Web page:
USS BUCHANAN was the 13th ship in the CHARLES F. ADAMS - class of guided missile destroyers and the third ship in the Navy to bear the name. Last homeported in San Diego, Ca., the BUCHANAN was stricken from the Navy list on November 20, 1992, and sunk as a target during RIMPAC 2000.
|General Characteristics:||Keel laid: April 23, 1959|
|Launched: May 11, 1960|
|Commissioned: February 7, 1962|
|Decommissioned: October 1, 1991|
|Builder: Todd Pacific Shipyards Corporation of Seattle, Seattle, Wash.|
|Propulsion system:4 - 1200 psi boilers; 2 geared turbines|
|Length: 437 feet (133.2 meters)|
|Beam: 47 feet (14.3 meters)|
|Draft: 20 feet (6.1 meters)|
|Displacement: approx. 4,500 tons|
|Speed: 31+ knots|
|Armament: two Mk 42 5-inch/54 caliber guns, |
|Crew: 24 officers and 330 enlisted|
This section contains the names of sailors who served aboard USS BUCHANAN. It is no official listing but contains the names of sailors who submitted their information.
USS BUCHANAN Cruise Books:
About the Ship's Name:
Franklin Buchanan - born at “Auchentorlie,” in Baltimore, Md., on 17 September 1800 - was appointed a midshipman in the Navy on 28 January 1815 and initially served in the frigate JAVA under Capt. Oliver Hazard Perry. After tours of duty in a succession of ships, mostly in the Mediterranean, Buchanan obtained permission from the Navy Department to enter the merchant service and worked for five years as a mate in a merchantman on a voyage to China. Following that interval, Buchanan returned to the Navy and spent the next six years in a series of ships engaged in the suppression of piracy in the West Indies. Having been appointed a lieutenant on 13 January 1825, Buchanan delivered the frigate BALTIMORE to the Emperor of Brazil the following July.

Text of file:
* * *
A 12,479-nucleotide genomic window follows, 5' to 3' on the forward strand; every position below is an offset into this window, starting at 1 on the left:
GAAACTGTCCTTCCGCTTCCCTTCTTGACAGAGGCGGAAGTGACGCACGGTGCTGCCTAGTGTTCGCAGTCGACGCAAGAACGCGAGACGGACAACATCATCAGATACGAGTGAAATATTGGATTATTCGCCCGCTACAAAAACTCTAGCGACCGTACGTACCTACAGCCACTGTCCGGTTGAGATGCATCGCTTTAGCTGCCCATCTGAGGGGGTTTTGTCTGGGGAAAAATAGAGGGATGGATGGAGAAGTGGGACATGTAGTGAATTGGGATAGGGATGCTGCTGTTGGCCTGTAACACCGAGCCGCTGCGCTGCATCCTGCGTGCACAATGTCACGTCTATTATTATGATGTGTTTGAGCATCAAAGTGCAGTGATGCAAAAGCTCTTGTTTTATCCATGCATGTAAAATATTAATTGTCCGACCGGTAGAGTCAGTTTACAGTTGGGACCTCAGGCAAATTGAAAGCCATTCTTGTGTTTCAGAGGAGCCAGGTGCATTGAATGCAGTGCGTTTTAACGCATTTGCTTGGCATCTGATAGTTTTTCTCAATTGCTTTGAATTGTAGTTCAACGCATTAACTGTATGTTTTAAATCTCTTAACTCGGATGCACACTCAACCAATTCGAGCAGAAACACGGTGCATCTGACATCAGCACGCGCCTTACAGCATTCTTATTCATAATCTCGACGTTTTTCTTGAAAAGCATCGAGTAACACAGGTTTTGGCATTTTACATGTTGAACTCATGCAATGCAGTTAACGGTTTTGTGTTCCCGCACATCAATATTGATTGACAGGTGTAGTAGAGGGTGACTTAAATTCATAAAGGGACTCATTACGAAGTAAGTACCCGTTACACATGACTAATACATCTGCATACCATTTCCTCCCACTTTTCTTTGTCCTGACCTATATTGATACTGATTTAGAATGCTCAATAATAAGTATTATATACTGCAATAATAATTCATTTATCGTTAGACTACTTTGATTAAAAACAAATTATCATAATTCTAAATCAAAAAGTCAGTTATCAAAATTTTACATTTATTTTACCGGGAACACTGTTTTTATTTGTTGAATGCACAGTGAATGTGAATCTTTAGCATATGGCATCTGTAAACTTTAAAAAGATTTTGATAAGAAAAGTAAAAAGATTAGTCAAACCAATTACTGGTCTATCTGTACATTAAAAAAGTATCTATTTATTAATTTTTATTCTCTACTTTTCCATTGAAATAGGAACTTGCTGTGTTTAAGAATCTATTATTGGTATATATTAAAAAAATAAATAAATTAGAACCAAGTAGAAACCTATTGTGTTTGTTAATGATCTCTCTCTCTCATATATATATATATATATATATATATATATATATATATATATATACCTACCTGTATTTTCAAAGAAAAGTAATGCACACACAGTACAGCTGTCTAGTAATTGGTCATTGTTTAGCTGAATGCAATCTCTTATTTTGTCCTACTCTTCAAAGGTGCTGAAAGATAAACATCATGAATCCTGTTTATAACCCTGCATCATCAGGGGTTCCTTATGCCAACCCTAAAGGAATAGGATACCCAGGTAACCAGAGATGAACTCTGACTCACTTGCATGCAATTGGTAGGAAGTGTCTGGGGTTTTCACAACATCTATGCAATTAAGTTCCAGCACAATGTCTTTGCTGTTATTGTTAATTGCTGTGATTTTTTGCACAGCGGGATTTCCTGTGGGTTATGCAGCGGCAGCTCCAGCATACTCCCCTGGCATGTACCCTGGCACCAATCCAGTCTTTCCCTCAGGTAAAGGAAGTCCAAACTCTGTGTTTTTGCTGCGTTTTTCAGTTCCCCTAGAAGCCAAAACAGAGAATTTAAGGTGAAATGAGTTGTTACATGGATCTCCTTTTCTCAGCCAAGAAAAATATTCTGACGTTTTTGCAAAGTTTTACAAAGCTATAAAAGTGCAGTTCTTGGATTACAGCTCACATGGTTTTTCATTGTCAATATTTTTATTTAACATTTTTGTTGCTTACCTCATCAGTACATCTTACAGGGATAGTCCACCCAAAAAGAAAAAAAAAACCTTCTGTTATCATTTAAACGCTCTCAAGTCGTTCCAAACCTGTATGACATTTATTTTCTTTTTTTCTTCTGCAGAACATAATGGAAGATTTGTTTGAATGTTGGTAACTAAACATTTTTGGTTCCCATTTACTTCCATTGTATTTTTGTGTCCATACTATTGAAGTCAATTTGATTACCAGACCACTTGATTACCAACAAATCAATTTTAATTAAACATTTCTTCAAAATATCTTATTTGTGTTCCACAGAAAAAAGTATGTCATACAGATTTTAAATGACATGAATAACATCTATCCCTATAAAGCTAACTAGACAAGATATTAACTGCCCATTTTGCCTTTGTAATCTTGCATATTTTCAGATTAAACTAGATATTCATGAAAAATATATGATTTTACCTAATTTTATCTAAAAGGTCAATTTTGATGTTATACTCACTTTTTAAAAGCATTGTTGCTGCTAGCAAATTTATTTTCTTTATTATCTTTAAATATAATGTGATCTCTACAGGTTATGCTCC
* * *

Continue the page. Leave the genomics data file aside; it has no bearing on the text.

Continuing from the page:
Following another Mediterranean cruise in the frigate CONSTELLATION, he then served as first lieutenant in the ship-of-the-line DELAWARE, which bore the United States minister to France, Edward Livingston, to his diplomatic post; and Buchanan was among the officers invited to dine with King Louis Philippe.
Buchanan then went ashore to the Philadelphia Navy Yard to perform duty involving the testing of cannon after which service he commanded the receiving ship at BALTIMORE. He joined the frigate CONSTITUTION in April 1839 and sailed for the Pacific where he later served on board the sloop FALMOUTH. Buchanan returned home to the United States in June 1840. Promoted to the rank of commander on 8 September 1841, he received command of the steam frigate MISSISSIPPI. Shortly thereafter, however, he was transferred to command of the sloop VINCENNES in which he spent almost two years hunting slave traders and pirates.
Secretary of the Navy George Bancroft had ordered Buchanan to submit a plan for organizing a new naval school at Annapolis, and on 14 August 1845, he was appointed the first superintendent of what would become the United States Naval Academy. He occupied that post from the school's formal opening on 10 October 1845 until 2 March 1847. In establishing the academy's high standards of discipline and efficiency, Buchanan earned Bancroft's praise for his "precision and sound judgment," and his "wise adaptation of simple and moderate means to a great end...."
His application for active service in the Mexican War accepted, Buchanan commanded the sloop GERMANTOWN, which, during his time in command, participated in the operations against Tuxpan on 18 April 1847 and at Tabasco on 16 June 1847. After another tour ashore, this time in Baltimore, Buchanan took command of the steam frigate SUSEQUEHANNA, which he commanded when she served as flagship for Commodore Matthew Calbraith Perry's expedition to Japan.